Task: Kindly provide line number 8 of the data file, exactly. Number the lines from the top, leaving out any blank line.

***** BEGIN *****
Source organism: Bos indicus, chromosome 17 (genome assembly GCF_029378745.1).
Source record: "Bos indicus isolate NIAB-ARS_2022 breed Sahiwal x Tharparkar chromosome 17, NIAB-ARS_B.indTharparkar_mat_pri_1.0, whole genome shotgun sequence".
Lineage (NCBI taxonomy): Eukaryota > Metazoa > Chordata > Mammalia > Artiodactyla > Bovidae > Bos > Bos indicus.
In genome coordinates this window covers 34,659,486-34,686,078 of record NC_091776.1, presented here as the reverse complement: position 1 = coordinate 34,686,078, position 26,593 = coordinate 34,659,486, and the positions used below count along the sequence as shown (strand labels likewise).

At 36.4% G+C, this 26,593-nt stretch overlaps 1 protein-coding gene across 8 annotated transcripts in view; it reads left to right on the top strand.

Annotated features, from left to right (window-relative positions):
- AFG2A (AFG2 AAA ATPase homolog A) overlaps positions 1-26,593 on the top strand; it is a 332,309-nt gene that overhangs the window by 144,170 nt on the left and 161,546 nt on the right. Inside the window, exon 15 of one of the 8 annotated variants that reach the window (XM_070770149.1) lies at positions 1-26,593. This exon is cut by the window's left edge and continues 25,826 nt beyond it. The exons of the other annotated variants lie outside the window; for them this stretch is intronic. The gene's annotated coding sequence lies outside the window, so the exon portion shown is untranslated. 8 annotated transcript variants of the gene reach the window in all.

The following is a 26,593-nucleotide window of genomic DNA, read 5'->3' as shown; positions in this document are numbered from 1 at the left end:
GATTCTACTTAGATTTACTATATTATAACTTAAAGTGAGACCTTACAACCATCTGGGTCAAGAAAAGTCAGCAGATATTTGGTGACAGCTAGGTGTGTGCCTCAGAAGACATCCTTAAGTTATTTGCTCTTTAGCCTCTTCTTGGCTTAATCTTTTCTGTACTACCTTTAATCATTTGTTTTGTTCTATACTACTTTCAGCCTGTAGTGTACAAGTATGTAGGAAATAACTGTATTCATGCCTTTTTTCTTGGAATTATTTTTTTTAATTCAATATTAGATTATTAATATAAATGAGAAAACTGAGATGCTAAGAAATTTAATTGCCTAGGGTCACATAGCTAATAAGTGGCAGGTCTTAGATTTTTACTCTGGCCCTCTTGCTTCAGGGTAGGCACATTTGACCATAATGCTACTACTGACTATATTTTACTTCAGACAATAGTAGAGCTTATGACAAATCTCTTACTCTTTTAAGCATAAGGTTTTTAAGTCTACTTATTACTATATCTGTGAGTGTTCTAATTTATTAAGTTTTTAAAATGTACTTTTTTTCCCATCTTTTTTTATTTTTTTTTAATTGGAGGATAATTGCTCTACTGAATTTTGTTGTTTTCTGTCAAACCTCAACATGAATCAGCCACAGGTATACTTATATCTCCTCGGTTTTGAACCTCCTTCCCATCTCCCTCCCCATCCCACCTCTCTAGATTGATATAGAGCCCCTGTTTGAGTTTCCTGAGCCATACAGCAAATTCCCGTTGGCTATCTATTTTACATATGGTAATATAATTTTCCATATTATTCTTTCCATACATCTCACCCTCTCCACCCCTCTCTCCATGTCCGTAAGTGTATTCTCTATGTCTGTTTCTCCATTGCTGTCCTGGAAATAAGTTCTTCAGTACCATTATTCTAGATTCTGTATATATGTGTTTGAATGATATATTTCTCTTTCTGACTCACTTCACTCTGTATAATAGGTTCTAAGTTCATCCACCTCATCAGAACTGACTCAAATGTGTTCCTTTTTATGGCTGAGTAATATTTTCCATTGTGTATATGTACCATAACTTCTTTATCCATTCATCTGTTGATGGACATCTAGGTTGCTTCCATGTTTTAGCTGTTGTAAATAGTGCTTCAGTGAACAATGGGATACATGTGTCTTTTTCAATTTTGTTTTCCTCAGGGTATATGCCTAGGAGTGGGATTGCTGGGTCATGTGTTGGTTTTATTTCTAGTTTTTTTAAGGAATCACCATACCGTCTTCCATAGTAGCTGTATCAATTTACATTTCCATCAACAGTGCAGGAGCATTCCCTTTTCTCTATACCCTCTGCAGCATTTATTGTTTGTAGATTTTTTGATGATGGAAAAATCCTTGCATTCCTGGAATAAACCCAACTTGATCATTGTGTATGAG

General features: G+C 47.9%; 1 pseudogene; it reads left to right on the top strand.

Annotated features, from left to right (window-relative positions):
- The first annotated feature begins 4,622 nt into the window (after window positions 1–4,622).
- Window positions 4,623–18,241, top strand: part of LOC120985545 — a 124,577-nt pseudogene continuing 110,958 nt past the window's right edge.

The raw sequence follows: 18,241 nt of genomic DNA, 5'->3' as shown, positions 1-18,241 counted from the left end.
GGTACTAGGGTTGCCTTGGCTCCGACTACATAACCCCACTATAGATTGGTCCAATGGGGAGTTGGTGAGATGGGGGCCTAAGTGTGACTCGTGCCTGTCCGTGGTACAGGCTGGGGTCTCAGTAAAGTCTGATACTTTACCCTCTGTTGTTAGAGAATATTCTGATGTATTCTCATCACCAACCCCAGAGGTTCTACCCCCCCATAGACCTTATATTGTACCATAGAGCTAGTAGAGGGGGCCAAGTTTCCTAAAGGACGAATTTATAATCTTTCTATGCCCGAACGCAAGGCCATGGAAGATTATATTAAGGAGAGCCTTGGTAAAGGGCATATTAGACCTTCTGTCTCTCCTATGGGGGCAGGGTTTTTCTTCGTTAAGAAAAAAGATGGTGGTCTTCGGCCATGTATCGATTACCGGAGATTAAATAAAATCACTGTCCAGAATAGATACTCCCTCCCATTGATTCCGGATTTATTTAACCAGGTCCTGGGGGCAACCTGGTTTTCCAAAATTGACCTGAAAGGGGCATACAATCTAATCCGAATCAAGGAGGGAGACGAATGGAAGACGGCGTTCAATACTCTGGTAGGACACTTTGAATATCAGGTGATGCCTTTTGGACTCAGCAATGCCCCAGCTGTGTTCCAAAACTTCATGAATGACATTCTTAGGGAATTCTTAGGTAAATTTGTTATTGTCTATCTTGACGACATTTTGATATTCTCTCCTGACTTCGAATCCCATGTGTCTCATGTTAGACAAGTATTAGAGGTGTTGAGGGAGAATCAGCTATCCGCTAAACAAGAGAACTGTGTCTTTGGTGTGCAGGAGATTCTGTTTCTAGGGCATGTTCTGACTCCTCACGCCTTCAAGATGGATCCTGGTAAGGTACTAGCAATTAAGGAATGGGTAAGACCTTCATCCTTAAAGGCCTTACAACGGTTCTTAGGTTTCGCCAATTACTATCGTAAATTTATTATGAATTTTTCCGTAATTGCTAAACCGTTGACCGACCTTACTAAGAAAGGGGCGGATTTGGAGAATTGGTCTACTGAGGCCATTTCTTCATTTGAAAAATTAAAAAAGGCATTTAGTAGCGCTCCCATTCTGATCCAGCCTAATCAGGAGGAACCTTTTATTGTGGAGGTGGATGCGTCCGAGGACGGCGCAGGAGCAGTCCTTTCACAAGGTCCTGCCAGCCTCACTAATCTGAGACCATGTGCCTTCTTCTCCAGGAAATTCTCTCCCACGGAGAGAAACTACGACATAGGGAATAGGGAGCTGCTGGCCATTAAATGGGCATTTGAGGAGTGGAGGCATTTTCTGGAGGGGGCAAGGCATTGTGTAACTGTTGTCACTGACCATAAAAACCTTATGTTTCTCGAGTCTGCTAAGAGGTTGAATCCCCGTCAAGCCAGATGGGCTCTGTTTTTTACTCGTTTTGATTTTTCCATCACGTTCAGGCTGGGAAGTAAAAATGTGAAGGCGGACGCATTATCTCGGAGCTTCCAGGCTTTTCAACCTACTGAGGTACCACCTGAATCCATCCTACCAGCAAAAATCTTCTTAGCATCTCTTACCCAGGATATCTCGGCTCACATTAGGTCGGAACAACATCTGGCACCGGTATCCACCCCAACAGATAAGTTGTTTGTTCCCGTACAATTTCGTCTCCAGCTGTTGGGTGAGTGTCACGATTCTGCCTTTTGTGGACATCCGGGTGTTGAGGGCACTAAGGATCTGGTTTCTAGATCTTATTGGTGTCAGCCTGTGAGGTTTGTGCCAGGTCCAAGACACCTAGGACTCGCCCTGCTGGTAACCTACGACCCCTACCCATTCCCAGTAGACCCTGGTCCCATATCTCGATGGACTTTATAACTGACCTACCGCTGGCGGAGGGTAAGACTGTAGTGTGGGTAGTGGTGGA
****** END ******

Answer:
The following is a 26,593-nucleotide window of genomic DNA, read 5'->3' as shown; positions in this document are numbered from 1 at the left end: